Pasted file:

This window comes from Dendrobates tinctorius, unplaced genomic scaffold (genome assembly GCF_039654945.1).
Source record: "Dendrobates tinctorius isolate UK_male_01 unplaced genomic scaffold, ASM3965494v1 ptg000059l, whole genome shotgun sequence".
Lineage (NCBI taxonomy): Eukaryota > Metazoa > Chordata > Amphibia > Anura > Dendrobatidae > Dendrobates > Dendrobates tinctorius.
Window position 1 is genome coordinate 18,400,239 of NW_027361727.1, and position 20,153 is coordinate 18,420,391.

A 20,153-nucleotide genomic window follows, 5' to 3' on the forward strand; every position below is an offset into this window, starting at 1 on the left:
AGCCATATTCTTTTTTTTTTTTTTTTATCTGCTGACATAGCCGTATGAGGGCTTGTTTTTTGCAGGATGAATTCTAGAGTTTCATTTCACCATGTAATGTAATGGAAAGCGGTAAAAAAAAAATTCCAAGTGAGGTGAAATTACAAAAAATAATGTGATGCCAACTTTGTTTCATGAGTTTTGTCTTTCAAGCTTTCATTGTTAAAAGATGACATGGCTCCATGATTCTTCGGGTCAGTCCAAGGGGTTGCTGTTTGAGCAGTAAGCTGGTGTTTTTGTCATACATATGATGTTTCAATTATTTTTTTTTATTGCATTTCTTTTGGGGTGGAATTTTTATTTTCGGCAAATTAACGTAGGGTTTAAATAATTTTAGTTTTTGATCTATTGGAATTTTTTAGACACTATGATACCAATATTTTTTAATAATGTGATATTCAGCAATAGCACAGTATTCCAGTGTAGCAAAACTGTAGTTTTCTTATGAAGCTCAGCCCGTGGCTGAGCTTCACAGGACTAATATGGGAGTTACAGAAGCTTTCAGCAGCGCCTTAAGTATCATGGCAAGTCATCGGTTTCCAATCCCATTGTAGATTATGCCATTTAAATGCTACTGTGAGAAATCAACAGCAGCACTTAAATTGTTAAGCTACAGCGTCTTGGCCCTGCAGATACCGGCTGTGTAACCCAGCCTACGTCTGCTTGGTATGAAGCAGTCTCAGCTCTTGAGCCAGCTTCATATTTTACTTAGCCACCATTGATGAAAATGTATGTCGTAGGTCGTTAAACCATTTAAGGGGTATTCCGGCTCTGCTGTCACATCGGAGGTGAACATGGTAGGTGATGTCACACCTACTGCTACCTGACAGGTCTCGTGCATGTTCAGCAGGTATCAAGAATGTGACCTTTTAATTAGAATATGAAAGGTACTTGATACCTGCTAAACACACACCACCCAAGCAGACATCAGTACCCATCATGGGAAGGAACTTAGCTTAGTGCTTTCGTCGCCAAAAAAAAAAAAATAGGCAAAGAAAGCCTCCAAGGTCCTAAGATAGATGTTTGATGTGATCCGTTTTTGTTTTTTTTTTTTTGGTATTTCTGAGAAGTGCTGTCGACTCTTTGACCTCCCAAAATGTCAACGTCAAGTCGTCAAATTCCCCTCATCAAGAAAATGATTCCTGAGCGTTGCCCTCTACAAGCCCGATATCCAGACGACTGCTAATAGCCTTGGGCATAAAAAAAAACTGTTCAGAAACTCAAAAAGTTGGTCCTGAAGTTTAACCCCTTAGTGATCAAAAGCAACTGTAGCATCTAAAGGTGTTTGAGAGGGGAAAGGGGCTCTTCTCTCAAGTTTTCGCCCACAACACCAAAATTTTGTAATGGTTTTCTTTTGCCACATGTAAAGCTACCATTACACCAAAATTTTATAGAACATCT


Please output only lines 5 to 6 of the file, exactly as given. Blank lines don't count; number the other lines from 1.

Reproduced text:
A 20,153-nucleotide genomic window follows, 5' to 3' on the forward strand; every position below is an offset into this window, starting at 1 on the left:
AGCCATATTCTTTTTTTTTTTTTTTTATCTGCTGACATAGCCGTATGAGGGCTTGTTTTTTGCAGGATGAATTCTAGAGTTTCATTTCACCATGTAATGTAATGGAAAGCGGTAAAAAAAAAATTCCAAGTGAGGTGAAATTACAAAAAATAATGTGATGCCAACTTTGTTTCATGAGTTTTGTCTTTCAAGCTTTCATTGTTAAAAGATGACATGGCTCCATGATTCTTCGGGTCAGTCCAAGGGGTTGCTGTTTGAGCAGTAAGCTGGTGTTTTTGTCATACATATGATGTTTCAATTATTTTTTTTTATTGCATTTCTTTTGGGGTGGAATTTTTATTTTCGGCAAATTAACGTAGGGTTTAAATAATTTTAGTTTTTGATCTATTGGAATTTTTTAGACACTATGATACCAATATTTTTTAATAATGTGATATTCAGCAATAGCACAGTATTCCAGTGTAGCAAAACTGTAGTTTTCTTATGAAGCTCAGCCCGTGGCTGAGCTTCACAGGACTAATATGGGAGTTACAGAAGCTTTCAGCAGCGCCTTAAGTATCATGGCAAGTCATCGGTTTCCAATCCCATTGTAGATTATGCCATTTAAATGCTACTGTGAGAAATCAACAGCAGCACTTAAATTGTTAAGCTACAGCGTCTTGGCCCTGCAGATACCGGCTGTGTAACCCAGCCTACGTCTGCTTGGTATGAAGCAGTCTCAGCTCTTGAGCCAGCTTCATATTTTACTTAGCCACCATTGATGAAAATGTATGTCGTAGGTCGTTAAACCATTTAAGGGGTATTCCGGCTCTGCTGTCACATCGGAGGTGAACATGGTAGGTGATGTCACACCTACTGCTACCTGACAGGTCTCGTGCATGTTCAGCAGGTATCAAGAATGTGACCTTTTAATTAGAATATGAAAGGTACTTGATACCTGCTAAACACACACCACCCAAGCAGACATCAGTACCCATCATGGGAAGGAACTTAGCTTAGTGCTTTCGTCGCCAAAAAAAAAAAAATAGGCAAAGAAAGCCTCCAAGGTCCTAAGATAGATGTTTGATGTGATCCGTTTTTGTTTTTTTTTTTTTGGTATTTCTGAGAAGTGCTGTCGACTCTTTGACCTCCCAAAATGTCAACGTCAAGTCGTCAAATTCCCCTCATCAAGAAAATGATTCCTGAGCGTTGCCCTCTACAAGCCCGATATCCAGACGACTGCTAATAGCCTTGGGCATAAAAAAAAACTGTTCAGAAACTCAAAAAGTTGGTCCTGAAGTTTAACCCCTTAGTGATCAAAAGCAACTGTAGCATCTAAAGGTGTTTGAGAGGGGAAAGGGGCTCTTCTCTCAAGTTTTCGCCCACAACACCAAAATTTTGTAATGGTTTTCTTTTGCCACATGTAAAGCTACCATTACACCAAAATTTTATAGAACATCT